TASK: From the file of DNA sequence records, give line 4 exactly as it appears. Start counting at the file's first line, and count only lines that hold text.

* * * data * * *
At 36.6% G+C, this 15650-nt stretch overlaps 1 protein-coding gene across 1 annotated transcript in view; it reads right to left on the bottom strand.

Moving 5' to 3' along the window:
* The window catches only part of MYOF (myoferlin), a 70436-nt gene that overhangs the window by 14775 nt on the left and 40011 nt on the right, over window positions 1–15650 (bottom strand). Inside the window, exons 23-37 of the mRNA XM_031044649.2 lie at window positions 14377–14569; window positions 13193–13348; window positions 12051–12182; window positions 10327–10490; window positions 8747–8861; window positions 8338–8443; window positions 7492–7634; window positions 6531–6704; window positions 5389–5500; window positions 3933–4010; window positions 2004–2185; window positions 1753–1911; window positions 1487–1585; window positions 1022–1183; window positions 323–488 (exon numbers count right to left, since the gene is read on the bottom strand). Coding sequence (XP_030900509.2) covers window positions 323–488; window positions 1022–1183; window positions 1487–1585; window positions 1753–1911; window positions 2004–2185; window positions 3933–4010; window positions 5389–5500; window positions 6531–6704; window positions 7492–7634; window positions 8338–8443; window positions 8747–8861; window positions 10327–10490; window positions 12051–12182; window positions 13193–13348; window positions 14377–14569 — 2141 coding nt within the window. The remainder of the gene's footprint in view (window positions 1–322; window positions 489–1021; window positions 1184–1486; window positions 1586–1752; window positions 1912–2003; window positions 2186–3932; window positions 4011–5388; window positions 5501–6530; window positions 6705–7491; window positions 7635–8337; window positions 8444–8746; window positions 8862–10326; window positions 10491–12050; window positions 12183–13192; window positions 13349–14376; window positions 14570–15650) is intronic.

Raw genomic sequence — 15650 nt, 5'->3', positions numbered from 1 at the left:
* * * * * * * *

Raw genomic sequence — 15650 nt, 5'->3', positions numbered from 1 at the left: